Tuesday, October 5, 2010
The last of the Ovidians & the larger scheme of things
I wasn't an English major, but back when I was in college, the rap on Ezra Pound was that his hyperallusiveness was a form of coercion consistent with his legendary Fascism. "At least the quatrains ran on time," we joked. No doubt a great many readers of The Cantos have been, will be resistant to Pound's including and rewriting history so relentlessly. Yet as Richard Sieburth explains in the note to his forthcoming edition of EP's New Selected Poems and Translations, one of Pound's "signal contributions" to twentieth-century poetics "was of course to have erased any easy distinction between 'primary' composition and 'secondary' translation." Sieburth makes the case as follows:
Perhaps the last major poet in the Ovidian tradition, Pound sees the "magic moment" of metamorphosis as defining the mystery at the core of all metaphor and all translation - the elusive persistence of identity within change. The French critic Antoine Berman memorably defined translation as l'épreuve de l'étranger - that trial or ordeal or test of the foreign through which a language must pass before returning to itself at once renewed and estranged. Cast as a translation of Book XI of the Odyssey (the so-called nekuia or "descent" episode), Pound's opening Canto enacts precisely this kind of transformative encounter with the other. As the wandering Odysseus meets with the prophet Tiresias in the kingdom of the dead to receive instructions as to how to accomplish his nostos or return home, he is visited by a procession of eloquent shades from the archaic Greek past. The prosody of Canto I is similarly haunted by the revenants of tradition- Homer's pulsing hexameters, Andreas Divus's streamlined Renaissance Latin translation, the alliterative Anglo-Saxon drum-beat of "The Seafarer" - all now returning as spectral echoes within the modernist soundscape of Pound's own epic-to-come.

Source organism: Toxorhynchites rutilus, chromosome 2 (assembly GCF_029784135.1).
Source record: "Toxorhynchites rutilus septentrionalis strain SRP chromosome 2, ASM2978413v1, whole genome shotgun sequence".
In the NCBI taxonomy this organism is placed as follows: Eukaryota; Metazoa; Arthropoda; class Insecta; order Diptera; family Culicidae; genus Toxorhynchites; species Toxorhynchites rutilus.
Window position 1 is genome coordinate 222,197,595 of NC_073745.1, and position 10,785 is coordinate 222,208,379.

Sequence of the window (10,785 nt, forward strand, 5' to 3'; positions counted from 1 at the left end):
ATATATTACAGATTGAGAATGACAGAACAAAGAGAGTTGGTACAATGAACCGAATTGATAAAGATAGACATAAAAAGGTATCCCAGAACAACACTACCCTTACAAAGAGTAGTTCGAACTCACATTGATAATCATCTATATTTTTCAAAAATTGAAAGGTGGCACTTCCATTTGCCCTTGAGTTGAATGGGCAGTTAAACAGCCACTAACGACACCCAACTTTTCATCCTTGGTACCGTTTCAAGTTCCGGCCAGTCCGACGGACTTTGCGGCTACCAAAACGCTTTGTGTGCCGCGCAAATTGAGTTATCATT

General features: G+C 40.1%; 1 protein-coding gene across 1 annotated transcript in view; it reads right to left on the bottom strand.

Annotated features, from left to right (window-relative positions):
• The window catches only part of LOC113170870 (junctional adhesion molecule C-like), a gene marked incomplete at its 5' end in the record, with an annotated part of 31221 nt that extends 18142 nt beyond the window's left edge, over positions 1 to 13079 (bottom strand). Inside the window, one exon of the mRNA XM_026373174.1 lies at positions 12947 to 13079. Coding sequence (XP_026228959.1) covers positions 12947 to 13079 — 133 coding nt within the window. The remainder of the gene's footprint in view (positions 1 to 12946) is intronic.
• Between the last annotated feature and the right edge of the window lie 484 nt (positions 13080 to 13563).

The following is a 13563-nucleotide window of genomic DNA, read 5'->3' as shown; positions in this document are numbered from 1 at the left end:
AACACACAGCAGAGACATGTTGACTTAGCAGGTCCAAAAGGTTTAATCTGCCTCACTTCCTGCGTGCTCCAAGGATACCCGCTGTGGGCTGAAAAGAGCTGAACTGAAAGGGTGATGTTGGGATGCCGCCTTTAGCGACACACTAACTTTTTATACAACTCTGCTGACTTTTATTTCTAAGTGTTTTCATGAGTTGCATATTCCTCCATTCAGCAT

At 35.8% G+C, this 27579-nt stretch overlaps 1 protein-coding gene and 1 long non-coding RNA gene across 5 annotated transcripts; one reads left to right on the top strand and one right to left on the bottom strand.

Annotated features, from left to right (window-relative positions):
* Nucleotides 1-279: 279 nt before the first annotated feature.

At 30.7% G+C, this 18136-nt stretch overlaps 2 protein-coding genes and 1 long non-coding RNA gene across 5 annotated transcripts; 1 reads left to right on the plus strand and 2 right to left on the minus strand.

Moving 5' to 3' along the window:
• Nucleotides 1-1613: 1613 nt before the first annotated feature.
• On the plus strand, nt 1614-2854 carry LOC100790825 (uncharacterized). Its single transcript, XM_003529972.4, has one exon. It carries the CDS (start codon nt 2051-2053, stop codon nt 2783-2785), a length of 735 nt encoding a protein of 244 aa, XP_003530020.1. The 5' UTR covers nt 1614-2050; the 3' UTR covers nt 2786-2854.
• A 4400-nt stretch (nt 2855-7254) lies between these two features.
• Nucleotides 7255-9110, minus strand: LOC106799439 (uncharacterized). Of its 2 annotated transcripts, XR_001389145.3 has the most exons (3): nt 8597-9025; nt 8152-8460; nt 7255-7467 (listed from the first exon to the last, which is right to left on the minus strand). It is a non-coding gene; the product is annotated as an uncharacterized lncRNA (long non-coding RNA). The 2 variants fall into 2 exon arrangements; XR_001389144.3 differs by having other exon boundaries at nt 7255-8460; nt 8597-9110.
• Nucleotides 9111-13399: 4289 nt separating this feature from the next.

In our current age of triumphant Anglo-American monolingualism, this willingness to welcome the foreign into his English remains Pound's most attractive legacy. His first-time readers may be annoyed or intimidated by all the "tags" or quotations from the Greek, Latin, Provençal, Italian, French, Spanish, and Portuguese that float like some much mnemonic flotsam and jetsam upon the textual surface of the Cantos, but Pound was optimistically convinced that they could easily be navigated. "Skip anything you don't understand and go on till you pick it up again," he wrote a young correspondent in 1934. "All [this] tosh about foreign languages making it difficult. The quotes are all either explained at once by repeat or they are definitely of the things indicated. If the reader don't know what an elefant is, then the word is obscure. [...] There is no intentional obscurity. There is condensation to maximum attainable. It is impossible to make the deep as quickly comprehensible as the shallow."